23. The Scottish Government currently estimates that around 40,000-60,000 children in Scotland may be affected by parental problematic drug use and that, of these, 10,000-20,000 may be living with that parent. [4]

24. Analysis from the Scottish Health Surveys ( SHeS) 2008-10 show that current estimates suggest that between 36,000 and 51,000 children are living with parents (or guardians) whose alcohol use is potentially problematic. [5]

25. Estimating the numbers of these vulnerable children is recognised as complex. There are clear challenges in collecting data about these children, largely because of stigma and secrecy surrounding problematic alcohol and/or drug use and the fear of repercussions. This means that substance-using adults may not present to services for treatments and dependent children may still remain hidden even when their parents do present.

26. In recent years, there has been a growing recognition in Scotland of the impact of problematic parental alcohol and/or drug use on children and young people's lives. Children's experiences - even within the same family - can be very different and they can display incredible strengths in managing difficult situations, as can their parents. Not all parents who use substances experience difficulties with family life, child care or parenting capacity. Equally, not all children exposed to substance use in the home are adversely affected in the short or longer term.

27. That said, the impacts of parental problematic alcohol and drug use can also have a very detrimental impact on the health and wellbeing of some children. Children can also be at increased risk of experiencing violence and maltreatment when living with parental problematic drug and/or alcohol use.

Examples of impacts

Pre-conception and pregnancy

28. There is guidance available on the use of alcohol and drugs for women who are pregnant, breastfeeding or trying to conceive. Guidance at these stages tends to highlight lower thresholds of adult problematic alcohol and/or drug use before services should consider these interventions to protect children.

29. Pre-conception and pregnancy are the earliest, and most critical, of these stages at which services can put in place effective interventions that will prevent long-term harm to children and families. For example, 'Improving Maternal and Infant Nutrition: A Framework for Action' states that "in addition to advice before pregnancy, during pregnancy women are advised to avoid alcohol completely." Drug use, at these critical stages, would be considered problematic, for example, where any woman reported regular use (i.e. more than once a week).

30. Women and their partners are often incentivised to improve their problematic drug and alcohol use when either trying to conceive or are about to become parents. Maternal alcohol and/or drug use can harm unborn babies in different ways at different times during pregnancy, increasing the risk of complications such as low birth weight, miscarriage, prematurity and stillbirth. Some babies are born dependent on alcohol and drugs and can develop withdrawal symptoms - known as Neonatal Abstinence Syndrome ( NAS).

31. Neonatal withdrawal symptoms vary in onset, duration and severity. Some babies can be very unwell for days or weeks and can require close observation and special medical and nursing care. NAS can also have an impact on attachment, parent-infant interactions, and the infant's longer-term growth and development.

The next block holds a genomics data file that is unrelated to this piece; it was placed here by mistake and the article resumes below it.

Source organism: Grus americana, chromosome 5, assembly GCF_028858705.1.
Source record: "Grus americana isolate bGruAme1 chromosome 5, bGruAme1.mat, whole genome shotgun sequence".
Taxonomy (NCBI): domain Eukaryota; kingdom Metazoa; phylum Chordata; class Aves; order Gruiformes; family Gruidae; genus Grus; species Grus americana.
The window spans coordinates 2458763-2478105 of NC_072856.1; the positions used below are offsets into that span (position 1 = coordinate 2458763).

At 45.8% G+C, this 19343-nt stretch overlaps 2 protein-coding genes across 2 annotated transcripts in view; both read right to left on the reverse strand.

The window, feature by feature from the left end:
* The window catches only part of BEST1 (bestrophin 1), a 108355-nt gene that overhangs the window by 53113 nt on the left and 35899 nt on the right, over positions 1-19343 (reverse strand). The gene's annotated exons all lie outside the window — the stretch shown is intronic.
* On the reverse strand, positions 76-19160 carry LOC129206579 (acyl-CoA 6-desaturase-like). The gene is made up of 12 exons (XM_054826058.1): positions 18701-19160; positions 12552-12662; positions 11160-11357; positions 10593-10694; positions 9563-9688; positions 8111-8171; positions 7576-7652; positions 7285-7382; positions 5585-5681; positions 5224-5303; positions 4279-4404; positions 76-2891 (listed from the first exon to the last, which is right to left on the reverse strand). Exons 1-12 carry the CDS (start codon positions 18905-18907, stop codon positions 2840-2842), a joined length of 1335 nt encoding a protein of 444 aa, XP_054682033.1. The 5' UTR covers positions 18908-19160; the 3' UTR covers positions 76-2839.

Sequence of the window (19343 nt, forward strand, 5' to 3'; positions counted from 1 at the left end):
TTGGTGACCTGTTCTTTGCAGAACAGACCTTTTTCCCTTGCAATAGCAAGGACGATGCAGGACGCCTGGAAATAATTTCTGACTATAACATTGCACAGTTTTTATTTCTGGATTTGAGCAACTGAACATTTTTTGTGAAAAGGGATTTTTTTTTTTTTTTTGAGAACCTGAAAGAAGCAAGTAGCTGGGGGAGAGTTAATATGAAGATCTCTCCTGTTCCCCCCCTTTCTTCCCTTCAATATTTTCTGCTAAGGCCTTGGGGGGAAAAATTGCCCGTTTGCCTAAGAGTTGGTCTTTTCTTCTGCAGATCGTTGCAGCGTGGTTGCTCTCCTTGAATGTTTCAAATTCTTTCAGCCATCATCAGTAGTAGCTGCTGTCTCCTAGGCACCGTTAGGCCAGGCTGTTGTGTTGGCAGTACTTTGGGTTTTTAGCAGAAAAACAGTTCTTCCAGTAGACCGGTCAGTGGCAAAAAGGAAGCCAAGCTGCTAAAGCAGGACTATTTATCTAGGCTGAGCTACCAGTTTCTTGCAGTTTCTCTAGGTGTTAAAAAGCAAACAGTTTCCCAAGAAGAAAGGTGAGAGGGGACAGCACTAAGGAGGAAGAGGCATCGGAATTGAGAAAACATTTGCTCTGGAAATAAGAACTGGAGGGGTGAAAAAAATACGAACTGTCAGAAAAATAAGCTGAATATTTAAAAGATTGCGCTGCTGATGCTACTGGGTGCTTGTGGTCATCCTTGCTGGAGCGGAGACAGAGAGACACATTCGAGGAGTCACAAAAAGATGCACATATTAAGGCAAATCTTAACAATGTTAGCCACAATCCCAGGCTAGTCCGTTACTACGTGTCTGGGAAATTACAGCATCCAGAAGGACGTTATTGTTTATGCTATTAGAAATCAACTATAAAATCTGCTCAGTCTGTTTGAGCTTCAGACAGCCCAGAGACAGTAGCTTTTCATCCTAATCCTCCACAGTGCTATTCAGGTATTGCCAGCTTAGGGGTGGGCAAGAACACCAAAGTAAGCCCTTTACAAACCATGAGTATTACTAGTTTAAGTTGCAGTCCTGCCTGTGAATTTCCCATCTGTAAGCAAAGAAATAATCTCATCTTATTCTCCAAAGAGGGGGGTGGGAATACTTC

Fetal Alcohol Spectrum Disorder

32. Alcohol consumption during pregnancy can affect the child's health and development in a number of ways. There is currently only limited evidence on the prevalence of Fetal Alcohol Spectrum Disorder ( FASD). However, it is known that a baby affected by maternal alcohol use during pregnancy can be born with FASD which describes the range of effects associated with a baby exposed to excessive alcohol in the womb.

33. FASD can resemble other conditions and is difficult to diagnose. As a result, the number of children in the UK with FASD is not accurately known but it is estimated that FASD occurs in as many as 1 in 100 live births. [6] Infants and children with FASD can be particularly challenging to care for as the condition is irreversible. Any effects are lifelong. Children with FASD display a variety of effects ranging from learning difficulties, having poor social and emotional development, hyperactivity and attention disorders, having difficulty understanding rules, cause and effect, receptive and expressive language, and problem solving and numeracy.

34. The advice from Scotland's Chief Medical Officer is that it is best to avoid alcohol completely during pregnancy as any alcohol drunk while pregnant will reach the baby and may cause harm. Women who are trying to conceive should also avoid drinking alcohol. There is no 'safe' time for drinking alcohol during pregnancy and no 'safe' amount.

Blood-borne viruses

35. Injecting drug use is associated with an increased risk of blood-borne virus infections e.g. HIV, hepatitis B and hepatitis C. HIV is the virus that causes AIDS (Acquired Immune Deficiency Syndrome). Hepatitis B and hepatitis C are viruses which affect the liver, people with long-term infection are at increased risk of serious liver disease and cancer.

36. Children can be at risk of blood-borne viruses through:

  • mother-to-child transmission (during pregnancy, childbirth and breastfeeding);